only the Lord thy God be with thee, as he was with Moses; which is not mentioned as a condition of their obedience to him, but rather as a reason of it, and as an encouraging motive to it; for, according to Kimchi, the true sense and meaning is,"for the Lord thy God will be with thee, as he was with Moses;''so Noldius renders it,"seeing the Lord thy God is with thee.''

According as we hearkened unto Moses in all things, {k} so will we hearken unto thee: only the LORD thy God be with thee, as he was with Moses.

(k) They not only promise to obey him as long as God is with him: but to help punish all who rebel against him.

EXEGETICAL (ORIGINAL LANGUAGES)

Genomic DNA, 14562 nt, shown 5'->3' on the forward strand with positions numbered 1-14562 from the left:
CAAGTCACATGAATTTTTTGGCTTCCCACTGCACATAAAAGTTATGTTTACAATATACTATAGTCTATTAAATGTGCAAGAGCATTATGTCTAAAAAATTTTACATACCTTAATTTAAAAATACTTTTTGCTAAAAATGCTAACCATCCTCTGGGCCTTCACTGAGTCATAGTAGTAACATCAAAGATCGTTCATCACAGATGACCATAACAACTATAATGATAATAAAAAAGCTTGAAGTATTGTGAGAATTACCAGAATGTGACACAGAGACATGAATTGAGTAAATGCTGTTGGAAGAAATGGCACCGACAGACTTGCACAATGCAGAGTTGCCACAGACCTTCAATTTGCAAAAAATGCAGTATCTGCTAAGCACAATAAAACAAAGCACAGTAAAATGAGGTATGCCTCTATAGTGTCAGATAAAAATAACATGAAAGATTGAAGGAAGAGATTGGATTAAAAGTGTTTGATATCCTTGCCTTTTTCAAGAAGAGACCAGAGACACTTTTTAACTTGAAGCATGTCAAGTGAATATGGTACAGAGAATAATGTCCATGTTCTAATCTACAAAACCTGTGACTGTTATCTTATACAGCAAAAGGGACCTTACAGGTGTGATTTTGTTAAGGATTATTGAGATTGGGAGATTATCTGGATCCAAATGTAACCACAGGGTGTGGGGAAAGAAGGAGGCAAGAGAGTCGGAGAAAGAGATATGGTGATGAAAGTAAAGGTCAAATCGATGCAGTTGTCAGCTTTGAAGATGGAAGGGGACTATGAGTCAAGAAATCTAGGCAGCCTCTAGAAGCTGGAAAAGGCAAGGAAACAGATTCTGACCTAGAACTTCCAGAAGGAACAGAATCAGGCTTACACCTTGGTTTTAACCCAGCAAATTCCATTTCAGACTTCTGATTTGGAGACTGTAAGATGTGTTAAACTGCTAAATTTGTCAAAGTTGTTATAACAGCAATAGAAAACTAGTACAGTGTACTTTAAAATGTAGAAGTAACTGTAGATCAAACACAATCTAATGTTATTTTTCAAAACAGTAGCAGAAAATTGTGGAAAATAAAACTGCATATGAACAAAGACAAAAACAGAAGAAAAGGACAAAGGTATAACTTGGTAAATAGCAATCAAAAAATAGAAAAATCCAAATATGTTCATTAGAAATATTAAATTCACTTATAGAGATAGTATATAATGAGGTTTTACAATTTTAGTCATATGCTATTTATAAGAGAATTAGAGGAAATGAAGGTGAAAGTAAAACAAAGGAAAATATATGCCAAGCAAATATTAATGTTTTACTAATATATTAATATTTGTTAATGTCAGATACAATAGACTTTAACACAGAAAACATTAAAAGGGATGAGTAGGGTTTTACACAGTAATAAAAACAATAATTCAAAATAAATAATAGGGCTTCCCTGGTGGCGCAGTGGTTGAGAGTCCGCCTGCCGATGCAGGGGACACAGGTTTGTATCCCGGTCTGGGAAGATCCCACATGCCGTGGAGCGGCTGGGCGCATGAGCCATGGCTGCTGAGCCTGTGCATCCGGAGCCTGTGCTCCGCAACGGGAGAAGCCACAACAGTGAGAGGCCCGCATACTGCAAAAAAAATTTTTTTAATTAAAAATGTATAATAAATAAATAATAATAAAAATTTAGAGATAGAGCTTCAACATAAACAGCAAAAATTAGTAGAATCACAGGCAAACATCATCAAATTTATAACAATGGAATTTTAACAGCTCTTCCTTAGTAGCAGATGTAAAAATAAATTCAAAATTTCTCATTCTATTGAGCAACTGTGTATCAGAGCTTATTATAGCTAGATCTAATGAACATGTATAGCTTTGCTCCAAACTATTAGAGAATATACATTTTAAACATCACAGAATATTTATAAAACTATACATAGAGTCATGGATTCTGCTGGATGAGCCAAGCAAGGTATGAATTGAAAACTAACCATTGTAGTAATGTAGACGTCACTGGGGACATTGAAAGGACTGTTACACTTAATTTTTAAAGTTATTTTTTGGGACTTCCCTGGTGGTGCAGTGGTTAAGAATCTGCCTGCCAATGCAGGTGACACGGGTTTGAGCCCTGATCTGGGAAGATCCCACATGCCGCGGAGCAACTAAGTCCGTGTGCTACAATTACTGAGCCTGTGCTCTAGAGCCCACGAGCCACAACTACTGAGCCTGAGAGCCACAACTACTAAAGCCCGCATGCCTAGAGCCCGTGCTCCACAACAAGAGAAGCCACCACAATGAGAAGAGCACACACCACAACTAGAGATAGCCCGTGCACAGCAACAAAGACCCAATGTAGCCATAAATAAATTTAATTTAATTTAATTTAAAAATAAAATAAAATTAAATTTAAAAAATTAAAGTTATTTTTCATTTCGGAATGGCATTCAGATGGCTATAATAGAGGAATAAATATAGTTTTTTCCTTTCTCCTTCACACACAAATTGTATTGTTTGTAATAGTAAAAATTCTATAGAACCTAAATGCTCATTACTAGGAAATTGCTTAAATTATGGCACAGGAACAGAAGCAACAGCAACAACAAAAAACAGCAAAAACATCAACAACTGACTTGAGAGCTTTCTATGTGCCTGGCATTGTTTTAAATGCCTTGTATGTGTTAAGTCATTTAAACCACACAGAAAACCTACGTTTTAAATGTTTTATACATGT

17. only the Lord thy God] The promise of the Two Tribes and a Half closes with the same call to trust and confidence in the Most High, which God Himself had already addressed to Joshua.Verse 17. - As we hearkened unto Moses. Calvin remarks that the Israelites did not hearken unto Moses, but replies that, compared with the conduct of their fathers whose bodies lay in the wilderness, the conduct of this generation was obedience itself. It certainly appears as though for the last two years of the wandering in the wilderness there was far less rebellion against Moses than before; and after the solemn repetition of the precepts of the law to the new generation which had arisen, given in the Book of Deuteronomy, there seems to have been no rebellion at all (see Numbers 26:63). Joshua 1:10-11